The power of the Courts to exercise their discretion in finding that a will is valid even when the formal requirements of execution are not met is conferred by legislation in other jurisdictions. In Australia, for example, under Section 18 of Queensland’s Succession Act 1981, Courts have the power to dispense with the requirements for execution, alteration or revocation of wills if certain requirements are met, provided that the Court is satisfied that a document or part of a document expresses the deceased’s testamentary intentions. In the recent example of the Australian case Re Nichol; Nichol v Nichol & Anor  QSC 220 dated 9/10/2017, the Queensland Supreme Court accepted an unsent text message by a man shortly before he died as a valid will. Although this process did not comply with the formal requirements of the applicable Australian law, the Court was satisfied that it captured the man’s testamentary intentions as it found that on the basis of the facts of the case, the deceased had the intention that the draft text message be discovered when his body would be found. Similar legislative provisions apply in New Zealand under Section 14 of the Wills Act 2007 and in Hong Kong under section 5(2) of the Wills Ordinance. Therefore, the applicable Cyprus legislation could be amended so that circumstantial evidence is accepted by Courts when considering whether a will was properly drafted or subsequently amended.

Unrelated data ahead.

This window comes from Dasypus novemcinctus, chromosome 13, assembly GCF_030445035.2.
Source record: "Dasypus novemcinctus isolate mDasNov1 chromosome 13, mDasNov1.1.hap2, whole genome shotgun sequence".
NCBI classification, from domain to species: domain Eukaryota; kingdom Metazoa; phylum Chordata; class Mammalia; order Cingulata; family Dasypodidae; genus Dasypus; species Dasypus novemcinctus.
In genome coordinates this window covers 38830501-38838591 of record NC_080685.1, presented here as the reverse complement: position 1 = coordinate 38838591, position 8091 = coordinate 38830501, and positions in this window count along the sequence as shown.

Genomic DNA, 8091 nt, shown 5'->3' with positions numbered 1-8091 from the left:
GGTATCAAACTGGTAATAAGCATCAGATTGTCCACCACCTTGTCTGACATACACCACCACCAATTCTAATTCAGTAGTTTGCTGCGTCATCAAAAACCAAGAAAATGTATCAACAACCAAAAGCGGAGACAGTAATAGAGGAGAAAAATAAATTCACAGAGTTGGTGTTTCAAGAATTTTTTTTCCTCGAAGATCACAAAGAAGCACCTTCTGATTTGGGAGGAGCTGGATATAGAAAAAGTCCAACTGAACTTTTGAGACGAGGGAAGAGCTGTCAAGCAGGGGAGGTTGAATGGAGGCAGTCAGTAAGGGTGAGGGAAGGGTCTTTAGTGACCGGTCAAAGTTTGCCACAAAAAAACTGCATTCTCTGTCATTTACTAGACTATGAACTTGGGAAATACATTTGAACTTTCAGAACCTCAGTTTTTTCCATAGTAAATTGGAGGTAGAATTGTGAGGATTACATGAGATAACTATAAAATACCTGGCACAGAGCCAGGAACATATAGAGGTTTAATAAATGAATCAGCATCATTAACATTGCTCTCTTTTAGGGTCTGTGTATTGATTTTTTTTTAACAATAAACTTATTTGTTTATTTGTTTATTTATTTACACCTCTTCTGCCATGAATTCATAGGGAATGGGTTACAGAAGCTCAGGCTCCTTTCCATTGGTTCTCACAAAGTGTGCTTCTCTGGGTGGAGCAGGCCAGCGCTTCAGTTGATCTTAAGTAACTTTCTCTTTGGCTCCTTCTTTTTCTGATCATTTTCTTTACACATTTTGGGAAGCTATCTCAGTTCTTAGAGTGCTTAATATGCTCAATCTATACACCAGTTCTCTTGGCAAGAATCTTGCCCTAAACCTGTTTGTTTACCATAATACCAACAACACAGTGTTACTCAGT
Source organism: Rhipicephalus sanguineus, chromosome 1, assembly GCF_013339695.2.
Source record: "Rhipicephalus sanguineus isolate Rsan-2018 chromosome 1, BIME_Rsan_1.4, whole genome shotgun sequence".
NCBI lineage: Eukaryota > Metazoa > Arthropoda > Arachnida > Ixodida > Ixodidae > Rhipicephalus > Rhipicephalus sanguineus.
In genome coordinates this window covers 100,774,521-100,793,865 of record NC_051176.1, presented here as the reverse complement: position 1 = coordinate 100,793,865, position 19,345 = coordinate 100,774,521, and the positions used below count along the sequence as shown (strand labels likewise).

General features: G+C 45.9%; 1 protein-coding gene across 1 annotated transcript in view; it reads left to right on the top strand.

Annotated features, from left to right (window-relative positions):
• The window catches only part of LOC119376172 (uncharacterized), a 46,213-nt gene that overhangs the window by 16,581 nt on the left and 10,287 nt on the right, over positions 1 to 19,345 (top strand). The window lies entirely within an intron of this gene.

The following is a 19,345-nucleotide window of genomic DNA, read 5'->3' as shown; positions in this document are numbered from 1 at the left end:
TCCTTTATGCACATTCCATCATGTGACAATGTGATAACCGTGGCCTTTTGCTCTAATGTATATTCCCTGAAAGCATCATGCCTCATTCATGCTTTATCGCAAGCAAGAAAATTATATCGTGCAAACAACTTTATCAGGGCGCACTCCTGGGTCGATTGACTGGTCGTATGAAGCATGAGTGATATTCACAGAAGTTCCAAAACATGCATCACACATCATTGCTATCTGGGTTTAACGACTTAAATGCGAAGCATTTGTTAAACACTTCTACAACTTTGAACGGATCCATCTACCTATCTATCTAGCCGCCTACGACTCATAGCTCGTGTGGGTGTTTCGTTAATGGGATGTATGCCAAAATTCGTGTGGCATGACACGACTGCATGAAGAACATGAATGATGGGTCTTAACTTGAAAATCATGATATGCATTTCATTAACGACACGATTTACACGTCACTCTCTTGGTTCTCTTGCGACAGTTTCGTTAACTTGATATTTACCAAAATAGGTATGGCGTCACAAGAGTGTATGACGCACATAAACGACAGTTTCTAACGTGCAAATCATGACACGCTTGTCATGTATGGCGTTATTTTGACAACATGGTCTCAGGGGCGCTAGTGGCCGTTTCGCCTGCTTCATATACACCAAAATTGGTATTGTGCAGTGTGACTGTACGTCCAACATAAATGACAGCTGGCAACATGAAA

In addition, as visual presence is a legal prerequisite for the witnessing of wills in Cyprus, as explained above, legislative amendment is potentially required in order to permit remote witnessing through, for example, videoconferencing technology as a means of embracing the use of technology in the execution of wills.